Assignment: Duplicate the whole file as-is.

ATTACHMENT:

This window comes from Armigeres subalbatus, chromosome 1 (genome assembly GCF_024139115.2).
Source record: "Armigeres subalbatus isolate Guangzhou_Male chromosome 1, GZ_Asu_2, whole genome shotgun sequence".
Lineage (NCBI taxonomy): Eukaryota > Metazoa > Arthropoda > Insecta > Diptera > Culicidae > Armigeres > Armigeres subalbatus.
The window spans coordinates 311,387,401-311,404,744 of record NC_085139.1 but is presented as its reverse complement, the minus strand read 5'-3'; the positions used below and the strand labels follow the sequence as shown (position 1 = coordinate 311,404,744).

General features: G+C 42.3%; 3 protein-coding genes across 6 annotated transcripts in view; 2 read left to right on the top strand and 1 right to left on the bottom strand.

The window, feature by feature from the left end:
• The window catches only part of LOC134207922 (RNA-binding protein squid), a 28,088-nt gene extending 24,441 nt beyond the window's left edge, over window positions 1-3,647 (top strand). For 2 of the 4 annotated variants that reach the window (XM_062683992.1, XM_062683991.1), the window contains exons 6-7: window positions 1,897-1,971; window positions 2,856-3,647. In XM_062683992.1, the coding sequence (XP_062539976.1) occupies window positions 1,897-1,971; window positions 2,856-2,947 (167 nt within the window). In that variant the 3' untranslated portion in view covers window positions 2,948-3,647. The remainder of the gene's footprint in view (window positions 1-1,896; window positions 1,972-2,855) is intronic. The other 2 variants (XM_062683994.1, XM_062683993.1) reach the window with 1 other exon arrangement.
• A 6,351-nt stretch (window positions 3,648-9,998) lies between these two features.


This window comes from Armigeres subalbatus, chromosome 1 (genome assembly GCF_024139115.2).
Source record: "Armigeres subalbatus isolate Guangzhou_Male chromosome 1, GZ_Asu_2, whole genome shotgun sequence".
Lineage (NCBI taxonomy): Eukaryota > Metazoa > Arthropoda > Insecta > Diptera > Culicidae > Armigeres > Armigeres subalbatus.
The window spans coordinates 311,387,401-311,404,744 of record NC_085139.1 but is presented as its reverse complement, the minus strand read 5'-3'; the positions used below and the strand labels follow the sequence as shown (position 1 = coordinate 311,404,744).

General features: G+C 42.3%; 3 protein-coding genes across 6 annotated transcripts in view; 2 read left to right on the top strand and 1 right to left on the bottom strand.

The window, feature by feature from the left end:
• The window catches only part of LOC134207922 (RNA-binding protein squid), a 28,088-nt gene extending 24,441 nt beyond the window's left edge, over window positions 1-3,647 (top strand). For 2 of the 4 annotated variants that reach the window (XM_062683992.1, XM_062683991.1), the window contains exons 6-7: window positions 1,897-1,971; window positions 2,856-3,647. In XM_062683992.1, the coding sequence (XP_062539976.1) occupies window positions 1,897-1,971; window positions 2,856-2,947 (167 nt within the window). In that variant the 3' untranslated portion in view covers window positions 2,948-3,647. The remainder of the gene's footprint in view (window positions 1-1,896; window positions 1,972-2,855) is intronic. The other 2 variants (XM_062683994.1, XM_062683993.1) reach the window with 1 other exon arrangement.
• A 6,351-nt stretch (window positions 3,648-9,998) lies between these two features.